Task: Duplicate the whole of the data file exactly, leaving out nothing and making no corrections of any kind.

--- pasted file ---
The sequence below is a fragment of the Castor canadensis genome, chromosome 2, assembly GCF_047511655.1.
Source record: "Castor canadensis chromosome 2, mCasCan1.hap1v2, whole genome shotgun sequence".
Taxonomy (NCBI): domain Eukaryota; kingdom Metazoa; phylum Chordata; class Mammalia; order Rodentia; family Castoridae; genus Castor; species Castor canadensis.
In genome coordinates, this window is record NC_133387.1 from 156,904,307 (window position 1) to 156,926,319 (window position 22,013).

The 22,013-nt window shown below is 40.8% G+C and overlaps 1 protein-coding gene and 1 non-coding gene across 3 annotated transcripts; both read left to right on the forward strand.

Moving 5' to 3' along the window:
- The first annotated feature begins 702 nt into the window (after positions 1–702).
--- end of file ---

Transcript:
The sequence below is a fragment of the Castor canadensis genome, chromosome 2, assembly GCF_047511655.1.
Source record: "Castor canadensis chromosome 2, mCasCan1.hap1v2, whole genome shotgun sequence".
Taxonomy (NCBI): domain Eukaryota; kingdom Metazoa; phylum Chordata; class Mammalia; order Rodentia; family Castoridae; genus Castor; species Castor canadensis.
In genome coordinates, this window is record NC_133387.1 from 156,904,307 (window position 1) to 156,926,319 (window position 22,013).

The 22,013-nt window shown below is 40.8% G+C and overlaps 1 protein-coding gene and 1 non-coding gene across 3 annotated transcripts; both read left to right on the forward strand.

Moving 5' to 3' along the window:
- The first annotated feature begins 702 nt into the window (after positions 1–702).